Gallego v. Johnson

Filing 36

ORDER Denying Certificate of Appealability Pursuant to U.S.C. Section 2253. Signed by Judge Edward M. Chen on 8/22/2017. (emcsec, COURT STAFF) (Filed on 8/22/2017)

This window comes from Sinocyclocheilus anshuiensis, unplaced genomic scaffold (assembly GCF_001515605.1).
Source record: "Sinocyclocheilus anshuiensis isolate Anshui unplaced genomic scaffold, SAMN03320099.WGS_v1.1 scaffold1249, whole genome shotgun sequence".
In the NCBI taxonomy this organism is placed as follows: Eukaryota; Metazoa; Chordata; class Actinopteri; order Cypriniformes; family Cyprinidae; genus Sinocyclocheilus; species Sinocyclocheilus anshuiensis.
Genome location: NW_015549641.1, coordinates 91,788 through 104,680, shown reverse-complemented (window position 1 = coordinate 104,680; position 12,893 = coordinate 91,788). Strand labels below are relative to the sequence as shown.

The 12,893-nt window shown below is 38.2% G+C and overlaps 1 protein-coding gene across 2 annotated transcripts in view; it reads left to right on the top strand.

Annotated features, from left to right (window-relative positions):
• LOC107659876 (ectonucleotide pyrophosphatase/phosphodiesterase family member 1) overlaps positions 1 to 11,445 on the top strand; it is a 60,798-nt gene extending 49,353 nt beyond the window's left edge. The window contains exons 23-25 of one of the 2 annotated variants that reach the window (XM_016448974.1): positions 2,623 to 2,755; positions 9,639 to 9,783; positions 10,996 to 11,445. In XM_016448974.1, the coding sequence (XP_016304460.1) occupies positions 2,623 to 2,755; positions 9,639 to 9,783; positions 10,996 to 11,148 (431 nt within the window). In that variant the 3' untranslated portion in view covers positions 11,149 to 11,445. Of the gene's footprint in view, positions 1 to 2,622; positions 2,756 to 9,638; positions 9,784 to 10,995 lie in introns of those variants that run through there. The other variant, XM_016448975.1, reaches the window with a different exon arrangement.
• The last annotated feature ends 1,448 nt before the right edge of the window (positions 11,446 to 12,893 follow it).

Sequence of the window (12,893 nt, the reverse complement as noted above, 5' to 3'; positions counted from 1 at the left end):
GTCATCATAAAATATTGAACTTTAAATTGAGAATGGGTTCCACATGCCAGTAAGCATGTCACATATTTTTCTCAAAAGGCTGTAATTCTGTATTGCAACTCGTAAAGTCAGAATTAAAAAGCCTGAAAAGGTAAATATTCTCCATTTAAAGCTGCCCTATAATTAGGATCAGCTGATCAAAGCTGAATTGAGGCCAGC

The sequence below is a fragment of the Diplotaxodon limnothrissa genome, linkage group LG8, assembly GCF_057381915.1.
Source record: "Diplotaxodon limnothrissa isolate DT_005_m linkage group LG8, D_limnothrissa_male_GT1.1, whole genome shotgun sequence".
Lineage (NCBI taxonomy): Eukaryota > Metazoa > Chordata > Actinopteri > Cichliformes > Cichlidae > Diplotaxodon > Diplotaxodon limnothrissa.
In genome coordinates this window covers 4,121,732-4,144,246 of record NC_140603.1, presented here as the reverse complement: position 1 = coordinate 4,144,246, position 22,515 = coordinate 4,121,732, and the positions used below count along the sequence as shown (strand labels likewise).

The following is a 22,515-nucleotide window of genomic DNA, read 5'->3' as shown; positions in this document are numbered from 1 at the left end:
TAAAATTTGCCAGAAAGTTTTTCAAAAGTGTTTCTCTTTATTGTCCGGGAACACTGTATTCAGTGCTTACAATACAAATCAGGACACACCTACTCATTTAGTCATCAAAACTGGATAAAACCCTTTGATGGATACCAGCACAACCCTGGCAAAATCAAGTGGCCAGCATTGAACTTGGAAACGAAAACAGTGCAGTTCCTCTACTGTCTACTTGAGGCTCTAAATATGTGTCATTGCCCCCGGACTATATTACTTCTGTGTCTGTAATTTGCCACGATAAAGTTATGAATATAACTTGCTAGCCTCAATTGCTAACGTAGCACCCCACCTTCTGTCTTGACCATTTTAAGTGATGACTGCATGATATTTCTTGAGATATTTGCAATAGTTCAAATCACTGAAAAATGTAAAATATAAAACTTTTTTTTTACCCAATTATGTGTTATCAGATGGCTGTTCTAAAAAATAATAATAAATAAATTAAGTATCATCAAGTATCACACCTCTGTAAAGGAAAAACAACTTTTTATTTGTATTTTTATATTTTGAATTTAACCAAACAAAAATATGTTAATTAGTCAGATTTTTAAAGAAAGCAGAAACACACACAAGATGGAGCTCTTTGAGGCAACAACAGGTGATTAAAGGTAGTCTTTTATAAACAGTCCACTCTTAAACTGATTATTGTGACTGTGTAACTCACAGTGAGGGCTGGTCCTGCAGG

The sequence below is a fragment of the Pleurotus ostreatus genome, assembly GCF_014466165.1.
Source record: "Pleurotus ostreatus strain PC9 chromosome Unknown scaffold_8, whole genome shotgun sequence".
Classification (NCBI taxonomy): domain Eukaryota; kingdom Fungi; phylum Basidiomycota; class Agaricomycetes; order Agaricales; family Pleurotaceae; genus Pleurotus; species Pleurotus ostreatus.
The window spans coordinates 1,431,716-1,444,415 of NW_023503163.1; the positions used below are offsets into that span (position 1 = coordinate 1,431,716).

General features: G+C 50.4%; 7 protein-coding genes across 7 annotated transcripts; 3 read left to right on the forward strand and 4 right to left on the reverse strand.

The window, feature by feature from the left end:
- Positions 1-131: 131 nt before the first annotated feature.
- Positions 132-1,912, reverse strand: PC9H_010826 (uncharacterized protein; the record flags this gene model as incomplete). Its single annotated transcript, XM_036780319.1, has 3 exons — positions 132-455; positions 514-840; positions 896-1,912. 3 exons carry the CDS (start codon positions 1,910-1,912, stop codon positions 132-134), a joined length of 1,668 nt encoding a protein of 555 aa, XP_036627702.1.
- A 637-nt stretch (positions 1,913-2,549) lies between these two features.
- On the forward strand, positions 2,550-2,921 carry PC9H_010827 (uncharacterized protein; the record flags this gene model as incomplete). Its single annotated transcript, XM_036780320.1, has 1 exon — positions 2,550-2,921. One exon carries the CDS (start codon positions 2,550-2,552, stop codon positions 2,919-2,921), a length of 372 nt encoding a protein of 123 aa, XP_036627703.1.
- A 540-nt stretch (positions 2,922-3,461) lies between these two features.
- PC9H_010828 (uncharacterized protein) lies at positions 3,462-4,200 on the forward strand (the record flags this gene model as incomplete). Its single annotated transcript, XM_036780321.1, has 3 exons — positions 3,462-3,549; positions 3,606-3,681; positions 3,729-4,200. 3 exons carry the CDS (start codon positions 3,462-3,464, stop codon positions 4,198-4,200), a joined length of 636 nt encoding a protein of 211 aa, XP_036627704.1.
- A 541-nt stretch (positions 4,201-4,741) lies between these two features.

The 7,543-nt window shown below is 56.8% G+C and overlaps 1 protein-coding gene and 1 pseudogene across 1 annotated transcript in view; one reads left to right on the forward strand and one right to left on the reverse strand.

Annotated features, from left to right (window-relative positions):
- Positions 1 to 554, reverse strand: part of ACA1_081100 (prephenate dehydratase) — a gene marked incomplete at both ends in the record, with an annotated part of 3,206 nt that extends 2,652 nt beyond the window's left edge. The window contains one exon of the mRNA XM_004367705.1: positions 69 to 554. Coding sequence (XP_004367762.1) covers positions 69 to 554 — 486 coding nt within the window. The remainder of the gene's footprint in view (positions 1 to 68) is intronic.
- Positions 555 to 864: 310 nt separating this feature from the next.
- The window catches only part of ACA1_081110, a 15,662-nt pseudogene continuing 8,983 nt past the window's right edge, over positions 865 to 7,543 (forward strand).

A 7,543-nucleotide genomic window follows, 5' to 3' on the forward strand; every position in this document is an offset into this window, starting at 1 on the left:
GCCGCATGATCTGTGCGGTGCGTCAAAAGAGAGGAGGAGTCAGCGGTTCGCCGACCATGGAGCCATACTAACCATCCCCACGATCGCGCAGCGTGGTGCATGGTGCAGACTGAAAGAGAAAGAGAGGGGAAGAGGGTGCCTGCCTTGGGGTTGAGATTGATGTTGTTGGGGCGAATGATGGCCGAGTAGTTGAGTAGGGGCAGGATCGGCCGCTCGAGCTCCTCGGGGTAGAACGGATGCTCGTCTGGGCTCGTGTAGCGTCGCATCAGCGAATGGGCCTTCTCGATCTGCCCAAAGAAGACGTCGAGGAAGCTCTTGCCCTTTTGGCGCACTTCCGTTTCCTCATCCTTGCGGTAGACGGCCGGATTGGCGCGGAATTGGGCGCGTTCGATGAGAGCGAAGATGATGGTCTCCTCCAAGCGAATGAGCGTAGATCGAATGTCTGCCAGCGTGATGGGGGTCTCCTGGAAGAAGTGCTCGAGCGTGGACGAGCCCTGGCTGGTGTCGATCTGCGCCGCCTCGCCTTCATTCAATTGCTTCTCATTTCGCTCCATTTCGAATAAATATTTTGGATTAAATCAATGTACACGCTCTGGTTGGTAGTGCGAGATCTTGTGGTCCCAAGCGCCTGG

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1 2 3 4 UNITED STATES DISTRICT COURT 5 NORTHERN DISTRICT OF CALIFORNIA 6 7 ERICKA SHIRLEY GALLEGO, Petitioner, 8 ORDER DENYING CERTIFICATE OF APPEALABILITY PURSUANT TO 28 U.S.C. § 2253 v. 9 10 DEBORAH K. JOHNSON, 11 Respondent. Docket No. 33 12 For the Northern District of California United States District Court Case No. 16-cv-02720-EMC 13 Petitioner Ericka Shirley Gallego filed a petition in this Court seeking a writ of habeas 14 corpus on ineffective assistance of counsel grounds. This Court dismissed Petitioner‟s request 15 without reaching the merits of her ineffective assistance of counsel claims because adequate and 16 independent state law grounds supported the conviction. See Docket Nos. 31, 32. Petitioner 17 subsequently filed a Notice of Appeal to the Ninth Circuit Court of Appeals, but did not include a 18 request for a certificate of appealability pursuant to 28 U.S.C. § 2253. See Docket No. 33. On 19 August 18, 2017, the Ninth Circuit ordered this Court to determine whether a certificate of 20 appealability should issue pursuant to 28 U.S.C. § 2253(c). See United States v. Asrar, 116 F.3d 21 1268, 1270 (9th Cir. 1997) (“Upon the filing of a notice of appeal and a request for a certificate of 22 appealability, the district court shall indicate which specific issue or issues satisfy the standard for 23 issuing a certificate, or state its reasons why a certificate should not be granted.”). For the reasons below, this Court DENIES the request for a certificate of appealability. 24 25 26 A. Petitioner‟s State Habeas Proceedings Petitioner was convicted of kidnapping of a child under 14 years of age on April 15, 2013. 27 She appealed her conviction to the California Court of Appeal, which affirmed on July 29, 2014. 28 Over a year later, on September 3, 2015, Gallego filed her first Petition for Writ of Habeas Corpus 1 to the California Court of Appeal. Her petition was denied without prejudice. She re-filed the 2 same petition with the Contra Costa County Superior Court on November 3, 2015. The Superior 3 Court denied her petition on January 8, 2016, stating, in part, that “the present petition is not 4 timely” and citing the California Supreme Court‟s decision in In re Clark, 5 Cal.4th 750 (1993). 5 On January 12, 2016, Gallego filed the same Petition for Writ of Habeas Corpus with the 6 California Court of Appeal, which denied her request in a summary disposition on February 10, 7 2016. On February 26, 2016, she submitted the petition to the California Supreme Court, which 8 also denied it in a summary disposition on May 18, 2016. See generally Docket No. 31 at 1-2. 9 B. Legal Standard “A state prisoner whose petition for a writ of habeas corpus is denied by a federal district 10 court does not enjoy an absolute right to appeal.” Buck v. Davis, 137 S.Ct. 759, 773 (2017). 12 For the Northern District of California United States District Court 11 Rather, a circuit justice or district court judge must issue a certificate of appealability, but may do 13 so “only if the applicant has made a substantial showing of the denial of a constitutional right.” 28 14 U.S.C. § 2253(c)(1). This inquiry “is not coextensive with a merits analysis.” Buck, 137 S.Ct. at 15 773. “[T]he only question is whether the applicant has shown that „jurists of reason could disagree 16 with the district court‟s resolution of his constitutional claims or that jurists could conclude the 17 issues presented are adequate to deserve encouragement to proceed further.” Id. (quoting Miller- 18 El v. Cockrell, 537 U.S. 322, 336 (2003)). “When the district court denies a habeas petition on procedural grounds without reaching 19 20 the prisoner‟s underlying constitutional claim, a COA should issue when the prisoner shows, at 21 least, that jurists of reason would find it debatable whether the petition states a valid claim of the 22 denial of a constitutional right and that jurists of reason would find it debatable whether the 23 district court was correct in its procedural ruling.” Slack v. McDaniel, 529 U.S. 473, 484 (2000) 24 (emphasis added). “Where a plain procedural bar is present and the district court is correct to 25 invoke it to dispose of the case, a reasonable jurist could not conclude either that the district court 26 erred in dismissing the petition or that the petitioner should be allowed to proceed further.” Id. 27 C. 28 Analysis Whether a certificate of appealability should issue in this case “has two components, one 2 1 directed at the underlying constitutional claims and one directed at the district court‟s procedural 2 holding.” Slack, 529 U.S. at 484-85. Petitioner must prevail on both showings before an appeal 3 can be made. Here, the Court may dispose of the application fairly and promptly by resolving the 4 procedural holding. Id. (“[A] court may find that it can dispose of the application in a fair and 5 prompt manner if it proceeds first to resolve the issue whose answer is more apparent from the 6 record and arguments.”). The Court concludes that a certificate should not issue because 7 reasonable jurists could not debate that independent and adequate state law grounds regarding the 8 untimeliness of her petition supported her conviction. 9 As the Court‟s order explained, the California Superior Court denied Petitioner‟s habeas Clark (1993) 5 Cal.4th 750).” See Docket No. 31 at 2. The United States Supreme Court has 12 For the Northern District of California petition on January 8, 2016, stating, in part that “the present petition is not timely. (See In re 11 United States District Court 10 specifically held that California‟s bar against untimely state habeas petitions is “adequate” to 13 support a judgment denying federal habeas relief, even if the state court‟s summary disposition 14 merely cites to In re Clark. See Walker v. Martin, 562 U.S. 307, 321 (2011). Indeed, the Court 15 explicitly held that “[a] summary denial citing Clark and Robbins means that the petition is 16 rejected as untimely.” Id. at 313. In this case, the Superior Court not only cited the relevant cases, 17 but explicitly stated “the present petition is not timely.” See Docket No. 31 at 2. Gallego‟s 18 subsequent attempts to bring the same petition before the California Court of Appeals and 19 California Supreme Court were denied in a summary manner without explanation; accordingly, it 20 is proper to assume that they were also based on the petition‟s untimeliness. See Ylst v. 21 Nunnemaker, 501 U.S. 797, 803 (1991) (“Where there has been one reasoned state judgment 22 rejecting a federal claim, later unexplained orders upholding that judgment or rejecting the same 23 claim rest upon the same ground. [. . .] [W]here, as here, the last reasoned opinion on the claim 24 explicitly imposes a procedural default, we will presume that a later decision rejecting the claim 25 did not silently disregard that bar and consider the merits.”). Thus, it was clear and unambiguous 26 that independent and adequate state law grounds existed to reject the petition. 27 28 The Court thus concludes that reasonable jurists could not disagree about whether her conviction was supported by independent and adequate state law grounds, namely, the 3 1 untimeliness of her habeas petitions. Accordingly, under Slack, Petitioner‟s request for a 2 certificate of appealability is properly denied without reaching the merits of her ineffective 3 assistance of counsel claim. 4 5 IT IS SO ORDERED. 6 7 8 9 Dated: August 22, 2017 ______________________________________ EDWARD M. CHEN United States District Judge 10 12 For the Northern District of California United States District Court 11 13 14 15 16 17 18 19 20 21 22 23 24 25 26 27 28 4